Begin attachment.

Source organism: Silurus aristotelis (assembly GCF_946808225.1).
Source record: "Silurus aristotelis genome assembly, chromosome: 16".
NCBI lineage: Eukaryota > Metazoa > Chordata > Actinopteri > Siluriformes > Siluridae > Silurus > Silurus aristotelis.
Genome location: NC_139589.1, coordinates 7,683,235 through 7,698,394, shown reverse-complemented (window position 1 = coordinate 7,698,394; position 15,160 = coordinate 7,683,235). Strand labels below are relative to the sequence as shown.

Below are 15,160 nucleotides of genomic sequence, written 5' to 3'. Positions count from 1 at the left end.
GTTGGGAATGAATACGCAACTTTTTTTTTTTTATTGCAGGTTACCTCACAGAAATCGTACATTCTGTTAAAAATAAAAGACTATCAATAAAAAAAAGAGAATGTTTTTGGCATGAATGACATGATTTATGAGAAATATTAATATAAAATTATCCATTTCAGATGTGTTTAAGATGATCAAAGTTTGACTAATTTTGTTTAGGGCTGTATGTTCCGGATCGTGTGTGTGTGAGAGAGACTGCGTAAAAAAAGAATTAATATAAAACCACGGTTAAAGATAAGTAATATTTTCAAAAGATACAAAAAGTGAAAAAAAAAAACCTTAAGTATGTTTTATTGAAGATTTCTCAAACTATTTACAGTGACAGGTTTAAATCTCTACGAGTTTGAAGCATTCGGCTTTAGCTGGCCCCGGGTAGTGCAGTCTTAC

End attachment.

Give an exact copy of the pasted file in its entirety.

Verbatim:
Source organism: Silurus aristotelis (assembly GCF_946808225.1).
Source record: "Silurus aristotelis genome assembly, chromosome: 16".
NCBI lineage: Eukaryota > Metazoa > Chordata > Actinopteri > Siluriformes > Siluridae > Silurus > Silurus aristotelis.
Genome location: NC_139589.1, coordinates 7,683,235 through 7,698,394, shown reverse-complemented (window position 1 = coordinate 7,698,394; position 15,160 = coordinate 7,683,235). Strand labels below are relative to the sequence as shown.

Below are 15,160 nucleotides of genomic sequence, written 5' to 3'. Positions count from 1 at the left end.
GTTGGGAATGAATACGCAACTTTTTTTTTTTTATTGCAGGTTACCTCACAGAAATCGTACATTCTGTTAAAAATAAAAGACTATCAATAAAAAAAAGAGAATGTTTTTGGCATGAATGACATGATTTATGAGAAATATTAATATAAAATTATCCATTTCAGATGTGTTTAAGATGATCAAAGTTTGACTAATTTTGTTTAGGGCTGTATGTTCCGGATCGTGTGTGTGTGAGAGAGACTGCGTAAAAAAAGAATTAATATAAAACCACGGTTAAAGATAAGTAATATTTTCAAAAGATACAAAAAGTGAAAAAAAAAAACCTTAAGTATGTTTTATTGAAGATTTCTCAAACTATTTACAGTGACAGGTTTAAATCTCTACGAGTTTGAAGCATTCGGCTTTAGCTGGCCCCGGGTAGTGCAGTCTTAC